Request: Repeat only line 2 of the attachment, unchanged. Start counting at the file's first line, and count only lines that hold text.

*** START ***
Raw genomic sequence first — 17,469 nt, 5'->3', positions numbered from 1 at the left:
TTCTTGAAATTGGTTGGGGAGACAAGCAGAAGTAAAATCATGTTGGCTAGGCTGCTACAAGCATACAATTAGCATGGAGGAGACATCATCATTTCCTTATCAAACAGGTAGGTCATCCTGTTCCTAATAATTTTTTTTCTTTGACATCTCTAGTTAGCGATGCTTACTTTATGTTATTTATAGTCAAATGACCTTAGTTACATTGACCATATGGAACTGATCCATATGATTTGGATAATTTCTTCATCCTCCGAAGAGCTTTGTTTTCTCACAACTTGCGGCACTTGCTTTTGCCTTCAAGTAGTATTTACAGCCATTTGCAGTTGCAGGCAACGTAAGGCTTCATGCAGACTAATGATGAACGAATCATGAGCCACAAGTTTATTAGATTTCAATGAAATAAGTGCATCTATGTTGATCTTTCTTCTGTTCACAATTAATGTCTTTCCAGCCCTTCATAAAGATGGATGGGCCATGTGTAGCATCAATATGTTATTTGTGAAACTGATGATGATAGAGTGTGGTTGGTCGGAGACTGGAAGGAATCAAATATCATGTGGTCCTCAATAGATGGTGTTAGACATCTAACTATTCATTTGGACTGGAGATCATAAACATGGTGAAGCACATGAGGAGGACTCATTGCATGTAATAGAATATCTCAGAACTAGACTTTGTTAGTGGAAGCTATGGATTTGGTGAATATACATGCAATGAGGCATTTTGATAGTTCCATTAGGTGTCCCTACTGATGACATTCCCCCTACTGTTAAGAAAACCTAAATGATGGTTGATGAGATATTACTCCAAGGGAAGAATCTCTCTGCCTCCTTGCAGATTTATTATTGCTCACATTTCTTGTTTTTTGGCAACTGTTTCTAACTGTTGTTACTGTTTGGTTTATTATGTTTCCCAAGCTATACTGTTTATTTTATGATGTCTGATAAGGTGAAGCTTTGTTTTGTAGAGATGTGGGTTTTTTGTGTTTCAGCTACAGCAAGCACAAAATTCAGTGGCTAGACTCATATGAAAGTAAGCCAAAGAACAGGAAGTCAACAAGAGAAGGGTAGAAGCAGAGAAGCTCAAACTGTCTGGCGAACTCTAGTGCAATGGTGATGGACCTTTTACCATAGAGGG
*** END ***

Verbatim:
TTCTTGAAATTGGTTGGGGAGACAAGCAGAAGTAAAATCATGTTGGCTAGGCTGCTACAAGCATACAATTAGCATGGAGGAGACATCATCATTTCCTTATCAAACAGGTAGGTCATCCTGTTCCTAATAATTTTTTTTCTTTGACATCTCTAGTTAGCGATGCTTACTTTATGTTATTTATAGTCAAATGACCTTAGTTACATTGACCATATGGAACTGATCCATATGATTTGGATAATTTCTTCATCCTCCGAAGAGCTTTGTTTTCTCACAACTTGCGGCACTTGCTTTTGCCTTCAAGTAGTATTTACAGCCATTTGCAGTTGCAGGCAACGTAAGGCTTCATGCAGACTAATGATGAACGAATCATGAGCCACAAGTTTATTAGATTTCAATGAAATAAGTGCATCTATGTTGATCTTTCTTCTGTTCACAATTAATGTCTTTCCAGCCCTTCATAAAGATGGATGGGCCATGTGTAGCATCAATATGTTATTTGTGAAACTGATGATGATAGAGTGTGGTTGGTCGGAGACTGGAAGGAATCAAATATCATGTGGTCCTCAATAGATGGTGTTAGACATCTAACTATTCATTTGGACTGGAGATCATAAACATGGTGAAGCACATGAGGAGGACTCATTGCATGTAATAGAATATCTCAGAACTAGACTTTGTTAGTGGAAGCTATGGATTTGGTGAATATACATGCAATGAGGCATTTTGATAGTTCCATTAGGTGTCCCTACTGATGACATTCCCCCTACTGTTAAGAAAACCTAAATGATGGTTGATGAGATATTACTCCAAGGGAAGAATCTCTCTGCCTCCTTGCAGATTTATTATTGCTCACATTTCTTGTTTTTTGGCAACTGTTTCTAACTGTTGTTACTGTTTGGTTTATTATGTTTCCCAAGCTATACTGTTTATTTTATGATGTCTGATAAGGTGAAGCTTTGTTTTGTAGAGATGTGGGTTTTTTGTGTTTCAGCTACAGCAAGCACAAAATTCAGTGGCTAGACTCATATGAAAGTAAGCCAAAGAACAGGAAGTCAACAAGAGAAGGGTAGAAGCAGAGAAGCTCAAACTGTCTGGCGAACTCTAGTGCAATGGTGATGGACCTTTTACCATAGAGGG